Back in November, DDOT moved the Capital Bikeshare station, that was on the sidewalk of Wisconsin Ave. by the canal, about 20 feet south and into the street. This was reported at the time by the Patch. DDOT explained that with the eventual construction of the new condo building where the Verizon parking lot is, there would not be enough space on the sidewalk for the station.
Moving the station into the street would necessitate eliminating three metered parking spots. To mitigate the impact of that change, the ANC requested that DDOT convert a loading zone across the street into a metered space and to introduce multi-space also across the street to enable more cars to park there.
When the parking spots were removed, the grumbling began. Most of it originated from Grace Episcopal, in front of which the parking spaces were removed. A church bulletin read:
While Grace supports the Bikeshare program (we have members that frequently bike to services), many members of our congregation rely on convenient access to street parking to attend services here. They include older members with health issues, families with young children and others for whom cycling to church is not an option. The loss of these three spaces is already being felt.
ANC chair Ron Lewis mentioned at the ANC meeting Monday night that he expected a compromise to be found whereby the station would be moved somewhere else. And GM is happy to support a compromise that each side can live with. But this situation presents a wonderful opportunity to demonstrate just how disproportionate the impact car parking has versus bike parking. Continue reading →
Monday night, DDOT finally began construction of the long awaited separated bicycle lanes (or “cycletracks”) on L St. from the West End to downtown. This will hopefully precede another lane to be installed on M St. from 29th to Thomas Circle. This will bring improved biking facilities right to the threshold of Georgetown, but not through it. Will this mean that Georgetown will miss out?
For those unfamiliar with these types of bike lanes, the parking lane is moved one lane away from the curb, and the bike lane is installed with barriers between the parking lane and the curb. Studies have shown how dedicated lanes like these can cut cycling injuries by up to a half. And when lanes like these have been installed on 15th St. and Pennsylvania Ave., bike traffic along those routes skyrocketed while the impact to car traffic has been negligible.
The new lanes on L and M will provide a very much needed east-west route for bikers. However for Georgetown bikers, the lanes are tantalizingly close, but not close enough.
The L St. lane will travel eastbound from 25th (by Trader Joe’s). That means that if someone wants to bike from Georgetown to the lane, they will probably have to travel on M St.and Pennsylvania Ave.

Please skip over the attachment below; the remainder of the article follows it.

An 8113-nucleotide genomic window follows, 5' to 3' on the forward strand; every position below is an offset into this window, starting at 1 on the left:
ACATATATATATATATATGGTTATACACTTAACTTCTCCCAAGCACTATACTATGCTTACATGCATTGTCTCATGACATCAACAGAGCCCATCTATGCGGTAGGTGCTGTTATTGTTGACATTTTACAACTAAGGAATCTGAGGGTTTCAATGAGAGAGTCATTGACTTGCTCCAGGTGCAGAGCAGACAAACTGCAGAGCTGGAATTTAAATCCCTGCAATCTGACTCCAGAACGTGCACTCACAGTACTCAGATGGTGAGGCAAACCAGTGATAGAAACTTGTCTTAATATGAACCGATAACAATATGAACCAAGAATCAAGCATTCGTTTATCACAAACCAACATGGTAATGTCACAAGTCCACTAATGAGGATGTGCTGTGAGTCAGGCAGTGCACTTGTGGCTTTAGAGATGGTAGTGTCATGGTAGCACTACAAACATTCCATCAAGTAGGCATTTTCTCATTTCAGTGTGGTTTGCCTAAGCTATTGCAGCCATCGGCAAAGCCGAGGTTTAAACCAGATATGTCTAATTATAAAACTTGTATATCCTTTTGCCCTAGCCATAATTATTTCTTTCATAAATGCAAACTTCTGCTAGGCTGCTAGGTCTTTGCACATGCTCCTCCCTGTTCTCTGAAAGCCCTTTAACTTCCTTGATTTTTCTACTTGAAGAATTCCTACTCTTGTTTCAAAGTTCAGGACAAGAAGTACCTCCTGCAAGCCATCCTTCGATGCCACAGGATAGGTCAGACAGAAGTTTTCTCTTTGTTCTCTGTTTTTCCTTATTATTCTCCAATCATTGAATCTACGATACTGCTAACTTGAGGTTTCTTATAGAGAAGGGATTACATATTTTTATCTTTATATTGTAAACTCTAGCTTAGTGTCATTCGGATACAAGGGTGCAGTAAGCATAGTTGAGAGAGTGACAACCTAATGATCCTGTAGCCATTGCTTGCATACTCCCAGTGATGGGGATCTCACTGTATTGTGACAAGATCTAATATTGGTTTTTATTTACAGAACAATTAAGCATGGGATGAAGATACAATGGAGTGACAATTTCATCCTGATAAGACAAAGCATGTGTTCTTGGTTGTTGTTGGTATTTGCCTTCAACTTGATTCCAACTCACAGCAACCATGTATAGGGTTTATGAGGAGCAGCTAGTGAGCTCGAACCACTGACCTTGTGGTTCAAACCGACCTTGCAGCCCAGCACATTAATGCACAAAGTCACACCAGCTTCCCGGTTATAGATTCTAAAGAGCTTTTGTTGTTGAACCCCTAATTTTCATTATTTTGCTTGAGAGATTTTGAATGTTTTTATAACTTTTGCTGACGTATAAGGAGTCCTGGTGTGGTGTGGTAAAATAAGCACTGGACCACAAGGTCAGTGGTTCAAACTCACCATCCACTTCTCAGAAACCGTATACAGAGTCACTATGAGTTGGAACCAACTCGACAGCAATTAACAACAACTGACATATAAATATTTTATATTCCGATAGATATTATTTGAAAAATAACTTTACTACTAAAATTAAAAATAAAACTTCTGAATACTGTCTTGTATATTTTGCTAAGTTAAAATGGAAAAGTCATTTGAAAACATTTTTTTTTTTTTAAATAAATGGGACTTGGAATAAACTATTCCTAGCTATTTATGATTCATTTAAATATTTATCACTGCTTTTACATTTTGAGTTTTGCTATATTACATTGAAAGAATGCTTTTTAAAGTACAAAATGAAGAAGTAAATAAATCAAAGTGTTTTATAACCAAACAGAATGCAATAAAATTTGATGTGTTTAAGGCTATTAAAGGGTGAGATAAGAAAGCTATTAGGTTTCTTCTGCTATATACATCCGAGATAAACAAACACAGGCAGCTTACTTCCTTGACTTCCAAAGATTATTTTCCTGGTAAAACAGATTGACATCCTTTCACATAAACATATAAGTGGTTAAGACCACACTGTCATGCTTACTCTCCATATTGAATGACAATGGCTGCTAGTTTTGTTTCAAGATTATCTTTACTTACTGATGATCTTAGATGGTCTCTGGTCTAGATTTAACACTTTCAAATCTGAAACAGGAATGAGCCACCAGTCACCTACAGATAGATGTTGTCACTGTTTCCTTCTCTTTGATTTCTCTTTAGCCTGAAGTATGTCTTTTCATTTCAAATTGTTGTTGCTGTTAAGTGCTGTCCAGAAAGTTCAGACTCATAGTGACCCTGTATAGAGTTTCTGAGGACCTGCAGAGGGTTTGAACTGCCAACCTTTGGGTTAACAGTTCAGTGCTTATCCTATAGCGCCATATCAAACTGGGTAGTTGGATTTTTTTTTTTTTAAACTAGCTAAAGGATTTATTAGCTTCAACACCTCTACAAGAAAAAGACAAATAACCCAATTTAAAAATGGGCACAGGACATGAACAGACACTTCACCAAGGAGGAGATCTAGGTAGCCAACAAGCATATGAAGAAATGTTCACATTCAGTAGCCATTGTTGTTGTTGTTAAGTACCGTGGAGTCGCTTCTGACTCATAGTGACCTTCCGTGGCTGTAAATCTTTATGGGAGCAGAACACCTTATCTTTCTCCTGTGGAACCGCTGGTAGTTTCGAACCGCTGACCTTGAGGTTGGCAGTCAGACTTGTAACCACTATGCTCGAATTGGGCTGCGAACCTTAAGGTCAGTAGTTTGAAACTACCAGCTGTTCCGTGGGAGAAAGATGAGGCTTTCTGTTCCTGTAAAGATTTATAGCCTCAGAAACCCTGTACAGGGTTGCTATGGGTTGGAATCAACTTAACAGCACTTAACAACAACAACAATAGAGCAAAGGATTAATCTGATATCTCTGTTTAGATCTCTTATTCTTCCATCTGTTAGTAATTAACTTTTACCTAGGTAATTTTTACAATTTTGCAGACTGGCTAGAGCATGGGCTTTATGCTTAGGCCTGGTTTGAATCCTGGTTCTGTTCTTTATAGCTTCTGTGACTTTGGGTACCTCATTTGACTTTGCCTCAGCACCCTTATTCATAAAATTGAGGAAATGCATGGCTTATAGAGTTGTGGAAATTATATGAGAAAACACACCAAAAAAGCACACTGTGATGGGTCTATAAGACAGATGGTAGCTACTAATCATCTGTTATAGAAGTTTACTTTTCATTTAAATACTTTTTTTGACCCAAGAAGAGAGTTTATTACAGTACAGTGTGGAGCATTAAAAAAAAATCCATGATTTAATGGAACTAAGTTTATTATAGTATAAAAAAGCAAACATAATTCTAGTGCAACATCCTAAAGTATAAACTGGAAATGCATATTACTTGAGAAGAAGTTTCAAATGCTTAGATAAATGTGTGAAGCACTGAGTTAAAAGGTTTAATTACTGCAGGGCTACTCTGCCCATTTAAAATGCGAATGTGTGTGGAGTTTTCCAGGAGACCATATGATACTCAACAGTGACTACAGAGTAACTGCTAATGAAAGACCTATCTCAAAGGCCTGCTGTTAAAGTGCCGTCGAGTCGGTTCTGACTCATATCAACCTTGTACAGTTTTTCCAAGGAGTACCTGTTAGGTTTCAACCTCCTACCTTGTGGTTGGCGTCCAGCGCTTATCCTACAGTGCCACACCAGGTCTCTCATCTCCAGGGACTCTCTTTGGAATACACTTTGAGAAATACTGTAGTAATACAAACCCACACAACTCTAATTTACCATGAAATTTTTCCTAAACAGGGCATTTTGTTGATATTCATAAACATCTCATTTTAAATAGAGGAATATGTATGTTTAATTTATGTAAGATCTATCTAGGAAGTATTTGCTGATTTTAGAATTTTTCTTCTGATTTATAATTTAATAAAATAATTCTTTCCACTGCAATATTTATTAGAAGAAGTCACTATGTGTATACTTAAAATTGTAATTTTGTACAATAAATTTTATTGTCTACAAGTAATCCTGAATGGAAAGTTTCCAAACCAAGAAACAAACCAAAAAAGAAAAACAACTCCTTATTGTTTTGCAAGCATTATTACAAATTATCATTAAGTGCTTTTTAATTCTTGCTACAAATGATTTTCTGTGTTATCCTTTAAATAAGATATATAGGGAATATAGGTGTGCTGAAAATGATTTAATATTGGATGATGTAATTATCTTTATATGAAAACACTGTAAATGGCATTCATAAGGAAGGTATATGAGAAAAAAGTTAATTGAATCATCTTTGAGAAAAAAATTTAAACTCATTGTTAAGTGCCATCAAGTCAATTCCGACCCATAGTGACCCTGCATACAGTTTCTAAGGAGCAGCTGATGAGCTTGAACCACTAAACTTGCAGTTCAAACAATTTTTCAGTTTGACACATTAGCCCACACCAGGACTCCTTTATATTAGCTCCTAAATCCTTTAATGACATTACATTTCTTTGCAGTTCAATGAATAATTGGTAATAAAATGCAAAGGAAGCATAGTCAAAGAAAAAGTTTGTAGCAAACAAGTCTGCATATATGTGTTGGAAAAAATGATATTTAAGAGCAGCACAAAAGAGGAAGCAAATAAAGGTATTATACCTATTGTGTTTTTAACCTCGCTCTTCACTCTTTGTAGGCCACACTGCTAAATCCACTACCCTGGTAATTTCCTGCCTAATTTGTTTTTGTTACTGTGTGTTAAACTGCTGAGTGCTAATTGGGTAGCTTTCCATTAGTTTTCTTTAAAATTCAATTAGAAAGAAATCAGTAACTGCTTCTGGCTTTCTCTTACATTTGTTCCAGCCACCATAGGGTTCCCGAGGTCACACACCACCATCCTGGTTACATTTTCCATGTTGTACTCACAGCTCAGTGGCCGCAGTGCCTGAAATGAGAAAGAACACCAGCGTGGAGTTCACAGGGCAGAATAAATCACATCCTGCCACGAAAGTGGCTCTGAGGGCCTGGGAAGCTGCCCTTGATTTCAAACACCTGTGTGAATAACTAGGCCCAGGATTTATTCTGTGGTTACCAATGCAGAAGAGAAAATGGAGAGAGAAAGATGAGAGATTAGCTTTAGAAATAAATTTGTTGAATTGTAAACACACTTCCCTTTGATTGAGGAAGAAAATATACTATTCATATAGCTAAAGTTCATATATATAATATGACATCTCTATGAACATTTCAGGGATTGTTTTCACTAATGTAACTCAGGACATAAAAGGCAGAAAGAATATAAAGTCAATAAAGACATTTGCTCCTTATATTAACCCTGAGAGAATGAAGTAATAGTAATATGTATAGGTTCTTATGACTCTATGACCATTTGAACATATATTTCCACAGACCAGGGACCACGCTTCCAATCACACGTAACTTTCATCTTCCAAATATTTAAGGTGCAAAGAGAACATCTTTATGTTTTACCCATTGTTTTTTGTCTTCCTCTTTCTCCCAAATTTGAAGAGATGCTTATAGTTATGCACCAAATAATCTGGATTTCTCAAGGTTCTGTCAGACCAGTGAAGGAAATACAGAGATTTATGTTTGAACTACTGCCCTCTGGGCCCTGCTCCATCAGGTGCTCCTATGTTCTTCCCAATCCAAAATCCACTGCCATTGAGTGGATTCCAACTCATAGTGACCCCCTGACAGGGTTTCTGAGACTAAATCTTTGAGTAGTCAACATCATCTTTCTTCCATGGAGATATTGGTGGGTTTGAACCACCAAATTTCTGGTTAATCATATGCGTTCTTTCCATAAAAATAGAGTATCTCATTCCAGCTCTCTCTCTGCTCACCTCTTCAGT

GM is a confident city biker, but even he gets seriously unnerved trying to ride on M St. and Pennsylvania Ave. This gap between the heart of Georgetown and safe separated bike lanes will discourage people from riding bikes to Georgetown. But what can we do about it? Continue reading →
As the Georgetown Patch pointed out the other day, unlike their Ward 3 neighbors, Georgetowners don’t get an annual visitors parking pass. If a Georgetowner has a guest coming, they may obtain a temporary parking pass, but the resident must travel to the police station in Cleveland Park with enough paperwork to secure the pass. But this pass is only good for a maximum of two weeks. The police are known to reject a resident who tries to renew the pass.
With a permanent permit like those issued to Ward 3 residents, the resident doesn’t need to go to the police station, the pass is mailed annually. And it can be used over an over again. And it’s this flexibility that’s why Ward 2 leaders have been wary about extending the annual guest pass program to their ward.
The problem boils down primarily to two concerns. The first is that in many (but not all) sections of Georgetown, parking is short. Making it easier for lots of visitors to park will exacerbate the problem. Secondly, there is a fear that Georgetowners would simply sell their guest parking pass to the highest bidder. Continue reading →
The project should be complete by the end of the month. This would make the project under time. The original projection was 18 months. They’ve been working on it since the spring of 2011, so it’s only been about 16 months so far. GM said he thought it would take two years minimum, so he admits he was wrong about that.
Over the weekend, work crews moved methodically around west Georgetown repaving stretches of road left rough from over a year of construction on O and P Streets.
GM was aware that the work crews were going to finally repave the O and P St. intersections once the cobblestone/streetcar track sections were done. But since the work tore up streets all over the neighborhood to remove and recover old buried streetcar tracks, the repaving was equally extensive.
Oddly, there’s still a stretch of streetcar track still getting worked on. The block of O St. from Wisconsin to 33rd is still torn up. It should be done soon, and the whole project can wrap up! Continue reading →